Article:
Community members paint, create to commemorate Sand Creek Massacre anniversary


Maia Pandey/Daily Senior Staffer

Indigenous community members paint a banner that they will carry in a procession later this month. Tuesday’s event was the eighth annual commemoration of the Sand Creek Massacre.

Maia Pandey, Development and Recruitment Editor

Community members gathered Tuesday to participate in traditional Indigenous making activities in remembrance of the Sand Creek Massacre.

The event in Deering Library marked the eighth annual commemoration of the massacre. It is one of three pieces of programming Northwestern is hosting this month to honor the victims of the massacre. 

On Nov. 29, 1864, U.S. Army members killed more than 200 Cheyenne and Arapaho people in Kiowa County, Colorado — one of the most violent attacks against Indigenous people in the country’s history. NU founder John Evans was governor of Colorado at the time. In 2014, the University released a report stating that Evans had no direct involvement in the massacre, but a separate University of Denver report deemed him “deeply culpable” for the tragedy.

The making activities were a departure from previous years’ programming — which Native American and Indigenous Student Alliance member Isabella Twocrow, a SESP junior, said she appreciated.

In the past, the anniversary events have been geared toward educating the NU community about the massacre. However, Twocrow, who is Oglala Lakota and a member of the Ho-Chunk Nation, said this left little space for the Indigenous community to process and heal together.

“We didn’t really have much time to mourn the massacre and mourn the mothers, the children, the elders that were lost at the massacre,” Twocrow said. “Having a making like this feels a lot better, and it feels less performative.”

During the event, attendees created a banner, crafted personalized buttons, made tobacco prayer ties and painted pieces of birch bark. The bark pieces were left over from artist Wayne Valliere’s project last month building and launching a canoe on the shores of Lake Michigan.

Multicultural Student Affairs, NAISA and the Office of Institutional Diversity and Inclusion are co-hosting the triad of events. For the other two events, they have made “Only the Mountains,” a short documentary on the massacre commissioned by NU, publicly available. On Nov. 20, community members will take part in a bonfire and a procession carrying the banner students painted Tuesday with an image inspired by the film.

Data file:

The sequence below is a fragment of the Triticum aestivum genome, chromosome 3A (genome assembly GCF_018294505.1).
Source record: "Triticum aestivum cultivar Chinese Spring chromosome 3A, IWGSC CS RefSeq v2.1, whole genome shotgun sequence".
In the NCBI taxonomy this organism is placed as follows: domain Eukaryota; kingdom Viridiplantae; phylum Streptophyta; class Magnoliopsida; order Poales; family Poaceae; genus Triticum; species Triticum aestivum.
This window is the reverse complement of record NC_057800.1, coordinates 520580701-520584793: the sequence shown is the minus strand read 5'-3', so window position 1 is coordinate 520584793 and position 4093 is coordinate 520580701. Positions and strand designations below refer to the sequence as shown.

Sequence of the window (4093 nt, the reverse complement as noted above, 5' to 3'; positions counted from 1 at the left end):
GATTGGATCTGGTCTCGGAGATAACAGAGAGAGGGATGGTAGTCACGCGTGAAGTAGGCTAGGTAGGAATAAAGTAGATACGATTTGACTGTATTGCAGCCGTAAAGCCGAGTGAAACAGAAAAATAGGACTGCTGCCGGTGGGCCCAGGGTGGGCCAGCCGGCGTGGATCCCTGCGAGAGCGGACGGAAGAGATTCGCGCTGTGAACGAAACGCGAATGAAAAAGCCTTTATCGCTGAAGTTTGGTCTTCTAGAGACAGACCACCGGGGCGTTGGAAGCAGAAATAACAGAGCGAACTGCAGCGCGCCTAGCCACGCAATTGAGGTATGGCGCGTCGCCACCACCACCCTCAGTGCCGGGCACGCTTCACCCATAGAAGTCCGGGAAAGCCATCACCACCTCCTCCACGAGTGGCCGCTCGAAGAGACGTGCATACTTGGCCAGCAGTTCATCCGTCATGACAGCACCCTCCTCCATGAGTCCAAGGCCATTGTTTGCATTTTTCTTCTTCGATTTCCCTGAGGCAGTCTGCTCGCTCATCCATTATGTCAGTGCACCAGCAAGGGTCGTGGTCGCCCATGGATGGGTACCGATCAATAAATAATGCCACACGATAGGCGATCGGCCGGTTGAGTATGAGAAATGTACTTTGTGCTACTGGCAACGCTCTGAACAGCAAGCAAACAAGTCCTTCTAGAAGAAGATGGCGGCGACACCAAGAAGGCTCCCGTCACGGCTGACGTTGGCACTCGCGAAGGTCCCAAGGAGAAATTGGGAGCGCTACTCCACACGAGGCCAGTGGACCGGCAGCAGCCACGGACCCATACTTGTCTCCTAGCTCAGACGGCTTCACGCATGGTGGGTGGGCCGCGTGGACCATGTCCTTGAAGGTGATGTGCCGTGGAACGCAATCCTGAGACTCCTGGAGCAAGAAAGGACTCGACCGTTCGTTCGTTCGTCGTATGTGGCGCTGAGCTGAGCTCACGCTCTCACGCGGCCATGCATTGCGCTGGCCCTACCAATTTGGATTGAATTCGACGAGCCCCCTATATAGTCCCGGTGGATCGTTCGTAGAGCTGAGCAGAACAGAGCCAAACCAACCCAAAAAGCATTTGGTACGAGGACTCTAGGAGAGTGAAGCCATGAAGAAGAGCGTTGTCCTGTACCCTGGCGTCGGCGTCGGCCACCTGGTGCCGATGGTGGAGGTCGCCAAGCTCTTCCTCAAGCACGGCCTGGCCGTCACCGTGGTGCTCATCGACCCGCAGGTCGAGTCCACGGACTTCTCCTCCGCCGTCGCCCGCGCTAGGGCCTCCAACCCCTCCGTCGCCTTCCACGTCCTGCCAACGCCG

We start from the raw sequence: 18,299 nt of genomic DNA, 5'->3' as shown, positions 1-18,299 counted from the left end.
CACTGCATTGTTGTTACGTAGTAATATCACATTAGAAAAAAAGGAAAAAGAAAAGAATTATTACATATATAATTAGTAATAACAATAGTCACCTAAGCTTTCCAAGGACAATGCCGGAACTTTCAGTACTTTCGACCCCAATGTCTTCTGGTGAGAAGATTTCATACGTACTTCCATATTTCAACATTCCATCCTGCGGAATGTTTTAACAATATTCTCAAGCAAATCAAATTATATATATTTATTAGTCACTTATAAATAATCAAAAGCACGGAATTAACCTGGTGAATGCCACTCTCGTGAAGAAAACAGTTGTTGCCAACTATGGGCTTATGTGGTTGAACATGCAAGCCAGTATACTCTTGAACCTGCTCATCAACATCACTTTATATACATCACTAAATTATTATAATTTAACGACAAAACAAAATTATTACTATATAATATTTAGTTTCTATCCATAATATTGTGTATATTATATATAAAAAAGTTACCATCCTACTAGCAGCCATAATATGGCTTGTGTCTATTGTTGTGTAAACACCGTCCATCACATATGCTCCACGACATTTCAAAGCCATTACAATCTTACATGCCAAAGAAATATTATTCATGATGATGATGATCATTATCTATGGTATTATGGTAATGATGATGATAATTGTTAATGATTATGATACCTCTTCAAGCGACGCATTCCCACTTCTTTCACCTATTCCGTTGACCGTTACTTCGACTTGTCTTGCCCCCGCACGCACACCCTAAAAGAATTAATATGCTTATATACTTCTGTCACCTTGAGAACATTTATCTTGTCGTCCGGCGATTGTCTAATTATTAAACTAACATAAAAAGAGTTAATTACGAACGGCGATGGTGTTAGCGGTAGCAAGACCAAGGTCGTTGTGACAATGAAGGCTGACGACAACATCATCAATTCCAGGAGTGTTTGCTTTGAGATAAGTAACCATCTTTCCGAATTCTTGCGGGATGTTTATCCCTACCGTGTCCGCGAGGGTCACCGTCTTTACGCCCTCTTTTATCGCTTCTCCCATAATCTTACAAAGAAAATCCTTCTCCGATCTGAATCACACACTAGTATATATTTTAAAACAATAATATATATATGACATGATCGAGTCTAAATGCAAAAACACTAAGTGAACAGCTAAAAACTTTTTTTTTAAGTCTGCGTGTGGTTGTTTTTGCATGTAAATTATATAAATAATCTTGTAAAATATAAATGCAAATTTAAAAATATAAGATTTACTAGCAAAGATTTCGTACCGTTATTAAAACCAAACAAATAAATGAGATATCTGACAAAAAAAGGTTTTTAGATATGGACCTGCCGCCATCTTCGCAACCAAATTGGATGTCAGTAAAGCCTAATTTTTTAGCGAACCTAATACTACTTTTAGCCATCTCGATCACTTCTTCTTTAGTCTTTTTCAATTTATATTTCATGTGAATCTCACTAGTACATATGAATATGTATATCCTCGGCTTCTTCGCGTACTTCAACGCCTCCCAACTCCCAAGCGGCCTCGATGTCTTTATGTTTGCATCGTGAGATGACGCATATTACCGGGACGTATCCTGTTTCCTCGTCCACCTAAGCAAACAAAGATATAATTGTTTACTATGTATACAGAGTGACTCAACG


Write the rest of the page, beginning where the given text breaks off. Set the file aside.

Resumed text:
MSA Assistant Director Aaron Golding, a member of the Seneca Nation, said the number of events also distinguishes this year’s commemoration from past years. The University has previously only hosted a single event for the anniversary, he said.

“The material’s pretty heavy, and it’s hard to talk about,” Golding said. “We wanted to create more opportunities for people to engage (who) maybe missed out when it was just one event.”

The Sand Creek anniversary events will be interspersed with a month of MSA programming for Native American Heritage Month. However, Director of Native American and Indigenous Affairs Jasmine Gurneau said the commemoration series has distinct goals from the more celebratory and social events the rest of the month.

Gurneau, a member of the Oneida and Menominee nations, said she encourages the larger NU community to engage with both sets of programming.

“We’re hoping that this reflection process will help folks to think about what it means to be connected to a place and how they came to be to a place and what their responsibility is,” Gurneau said.

NAISA member and SESP senior Isabel St. Arnold said she first learned about the massacre as a freshman and has attended the commemoration events every year since.

Grappling with this history and NU’s involvement was difficult as an Indigenous student, said St. Arnold, a member of the Keweenaw Bay and Ojibwe tribes. Like Twocrow, St. Arnold said processing alongside other Native American and Indigenous community members has been healing.

“It’s important to me as an Indigenous student on campus that we’re forcing Northwestern as an institution to reckon with this history and to recognize it and to acknowledge it,” St. Arnold said.

Correction: A previous version of this article misattributed a quote from Isabel St. Arnold. It also misstated Isabella Twocrow’s tribal affiliation. The Daily is committed to serving the communities we cover and equipping staff to report and edit sensitively and accurately. The Daily regrets the error.

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Twitter: @maiapandey

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